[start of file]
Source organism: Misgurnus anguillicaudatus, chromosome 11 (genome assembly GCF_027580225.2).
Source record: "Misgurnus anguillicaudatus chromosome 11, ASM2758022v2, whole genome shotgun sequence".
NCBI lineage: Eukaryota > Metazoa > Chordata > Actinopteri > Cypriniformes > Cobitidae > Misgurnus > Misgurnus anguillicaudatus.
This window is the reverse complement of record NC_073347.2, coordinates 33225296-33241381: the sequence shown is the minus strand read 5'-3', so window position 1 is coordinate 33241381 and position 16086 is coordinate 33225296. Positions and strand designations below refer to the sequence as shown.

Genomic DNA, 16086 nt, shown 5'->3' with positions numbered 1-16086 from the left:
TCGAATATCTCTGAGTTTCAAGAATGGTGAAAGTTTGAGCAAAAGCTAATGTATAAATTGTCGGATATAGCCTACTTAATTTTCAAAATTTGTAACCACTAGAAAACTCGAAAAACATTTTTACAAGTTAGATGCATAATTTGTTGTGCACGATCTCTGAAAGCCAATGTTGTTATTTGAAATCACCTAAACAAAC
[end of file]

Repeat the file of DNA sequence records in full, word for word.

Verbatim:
Source organism: Misgurnus anguillicaudatus, chromosome 11 (genome assembly GCF_027580225.2).
Source record: "Misgurnus anguillicaudatus chromosome 11, ASM2758022v2, whole genome shotgun sequence".
NCBI lineage: Eukaryota > Metazoa > Chordata > Actinopteri > Cypriniformes > Cobitidae > Misgurnus > Misgurnus anguillicaudatus.
This window is the reverse complement of record NC_073347.2, coordinates 33225296-33241381: the sequence shown is the minus strand read 5'-3', so window position 1 is coordinate 33241381 and position 16086 is coordinate 33225296. Positions and strand designations below refer to the sequence as shown.

Genomic DNA, 16086 nt, shown 5'->3' with positions numbered 1-16086 from the left:
TCGAATATCTCTGAGTTTCAAGAATGGTGAAAGTTTGAGCAAAAGCTAATGTATAAATTGTCGGATATAGCCTACTTAATTTTCAAAATTTGTAACCACTAGAAAACTCGAAAAACATTTTTACAAGTTAGATGCATAATTTGTTGTGCACGATCTCTGAAAGCCAATGTTGTTATTTGAAATCACCTAAACAAAC